david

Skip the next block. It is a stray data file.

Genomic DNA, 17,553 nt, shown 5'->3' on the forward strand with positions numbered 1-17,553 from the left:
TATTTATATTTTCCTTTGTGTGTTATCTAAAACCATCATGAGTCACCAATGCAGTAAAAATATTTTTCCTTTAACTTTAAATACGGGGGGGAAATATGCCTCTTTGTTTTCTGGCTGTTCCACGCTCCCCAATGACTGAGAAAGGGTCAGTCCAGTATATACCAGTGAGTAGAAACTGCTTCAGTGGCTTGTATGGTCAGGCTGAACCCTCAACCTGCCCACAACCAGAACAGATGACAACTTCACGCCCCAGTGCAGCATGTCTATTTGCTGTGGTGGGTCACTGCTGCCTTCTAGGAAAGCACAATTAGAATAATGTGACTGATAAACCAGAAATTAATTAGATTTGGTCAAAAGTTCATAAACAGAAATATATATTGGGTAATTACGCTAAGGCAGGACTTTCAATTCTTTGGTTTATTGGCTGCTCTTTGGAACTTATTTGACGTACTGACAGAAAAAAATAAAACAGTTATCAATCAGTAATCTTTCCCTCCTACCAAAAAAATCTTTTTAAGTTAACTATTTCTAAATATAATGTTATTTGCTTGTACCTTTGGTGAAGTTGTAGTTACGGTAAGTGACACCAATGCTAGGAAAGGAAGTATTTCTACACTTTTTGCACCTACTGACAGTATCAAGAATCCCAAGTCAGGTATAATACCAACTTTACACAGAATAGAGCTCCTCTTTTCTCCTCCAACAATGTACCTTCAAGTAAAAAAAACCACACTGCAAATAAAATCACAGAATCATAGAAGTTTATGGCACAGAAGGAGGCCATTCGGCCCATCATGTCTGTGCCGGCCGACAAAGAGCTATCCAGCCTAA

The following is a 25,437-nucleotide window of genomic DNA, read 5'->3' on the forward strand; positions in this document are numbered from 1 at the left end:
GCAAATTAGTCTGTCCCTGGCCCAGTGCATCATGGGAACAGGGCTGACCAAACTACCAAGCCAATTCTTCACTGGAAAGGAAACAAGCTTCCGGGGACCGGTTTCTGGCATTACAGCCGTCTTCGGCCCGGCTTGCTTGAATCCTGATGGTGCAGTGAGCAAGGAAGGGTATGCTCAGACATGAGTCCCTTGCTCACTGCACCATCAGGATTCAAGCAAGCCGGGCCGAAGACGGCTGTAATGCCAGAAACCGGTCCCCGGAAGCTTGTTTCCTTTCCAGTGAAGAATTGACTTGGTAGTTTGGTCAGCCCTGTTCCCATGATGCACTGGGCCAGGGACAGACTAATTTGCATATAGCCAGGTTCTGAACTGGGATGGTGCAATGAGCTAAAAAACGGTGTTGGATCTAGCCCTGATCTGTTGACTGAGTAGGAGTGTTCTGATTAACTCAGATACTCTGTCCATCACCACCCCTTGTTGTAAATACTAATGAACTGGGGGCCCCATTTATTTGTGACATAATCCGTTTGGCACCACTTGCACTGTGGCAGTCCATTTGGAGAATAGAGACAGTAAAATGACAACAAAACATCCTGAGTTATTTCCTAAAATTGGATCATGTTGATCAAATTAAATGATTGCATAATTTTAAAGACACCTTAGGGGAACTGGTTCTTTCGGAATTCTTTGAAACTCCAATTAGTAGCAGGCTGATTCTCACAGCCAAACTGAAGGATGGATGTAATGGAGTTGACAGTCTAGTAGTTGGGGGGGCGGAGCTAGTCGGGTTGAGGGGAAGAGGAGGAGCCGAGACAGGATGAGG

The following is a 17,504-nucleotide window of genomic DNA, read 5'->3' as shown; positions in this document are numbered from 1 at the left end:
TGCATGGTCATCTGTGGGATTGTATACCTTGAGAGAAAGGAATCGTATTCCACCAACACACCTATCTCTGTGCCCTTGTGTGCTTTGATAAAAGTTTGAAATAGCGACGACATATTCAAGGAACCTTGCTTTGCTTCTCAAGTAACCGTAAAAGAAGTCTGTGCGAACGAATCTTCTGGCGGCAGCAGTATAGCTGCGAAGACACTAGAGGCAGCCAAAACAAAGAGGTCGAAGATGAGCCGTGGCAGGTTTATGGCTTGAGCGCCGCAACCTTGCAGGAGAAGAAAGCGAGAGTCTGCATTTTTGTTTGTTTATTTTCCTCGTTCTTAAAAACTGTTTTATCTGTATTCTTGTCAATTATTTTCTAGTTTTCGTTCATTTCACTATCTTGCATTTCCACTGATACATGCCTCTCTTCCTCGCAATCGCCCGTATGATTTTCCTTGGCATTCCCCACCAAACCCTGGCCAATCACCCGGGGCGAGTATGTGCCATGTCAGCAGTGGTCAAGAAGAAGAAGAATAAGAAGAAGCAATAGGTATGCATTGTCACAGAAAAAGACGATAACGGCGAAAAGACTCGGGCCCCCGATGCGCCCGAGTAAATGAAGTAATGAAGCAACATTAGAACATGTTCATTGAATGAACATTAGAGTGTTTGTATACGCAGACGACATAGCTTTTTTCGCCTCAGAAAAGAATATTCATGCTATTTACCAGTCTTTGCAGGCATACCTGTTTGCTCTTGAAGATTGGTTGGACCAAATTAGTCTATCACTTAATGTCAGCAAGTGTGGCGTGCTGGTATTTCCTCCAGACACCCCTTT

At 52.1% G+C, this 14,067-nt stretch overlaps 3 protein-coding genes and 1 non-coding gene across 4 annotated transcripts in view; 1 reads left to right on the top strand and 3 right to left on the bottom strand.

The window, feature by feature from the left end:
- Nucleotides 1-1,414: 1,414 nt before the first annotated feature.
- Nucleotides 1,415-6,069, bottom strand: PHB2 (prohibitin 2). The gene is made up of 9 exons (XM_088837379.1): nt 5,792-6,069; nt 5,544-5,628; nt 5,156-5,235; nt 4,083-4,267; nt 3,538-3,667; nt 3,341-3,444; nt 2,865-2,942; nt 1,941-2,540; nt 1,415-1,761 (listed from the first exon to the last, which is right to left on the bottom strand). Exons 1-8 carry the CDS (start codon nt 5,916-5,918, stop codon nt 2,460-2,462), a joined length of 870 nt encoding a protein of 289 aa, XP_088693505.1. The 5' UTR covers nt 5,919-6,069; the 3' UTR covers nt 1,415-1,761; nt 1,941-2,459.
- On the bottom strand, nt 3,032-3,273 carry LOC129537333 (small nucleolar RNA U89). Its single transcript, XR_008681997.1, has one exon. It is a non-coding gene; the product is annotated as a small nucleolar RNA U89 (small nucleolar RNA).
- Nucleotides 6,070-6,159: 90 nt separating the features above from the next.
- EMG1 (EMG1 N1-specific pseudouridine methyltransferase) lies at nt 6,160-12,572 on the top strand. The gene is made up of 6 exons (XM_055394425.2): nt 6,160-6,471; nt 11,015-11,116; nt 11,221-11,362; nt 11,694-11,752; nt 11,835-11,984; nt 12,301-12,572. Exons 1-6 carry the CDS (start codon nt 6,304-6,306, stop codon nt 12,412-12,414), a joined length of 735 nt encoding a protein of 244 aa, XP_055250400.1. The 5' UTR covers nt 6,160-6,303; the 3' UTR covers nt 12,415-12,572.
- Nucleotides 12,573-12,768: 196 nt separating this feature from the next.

david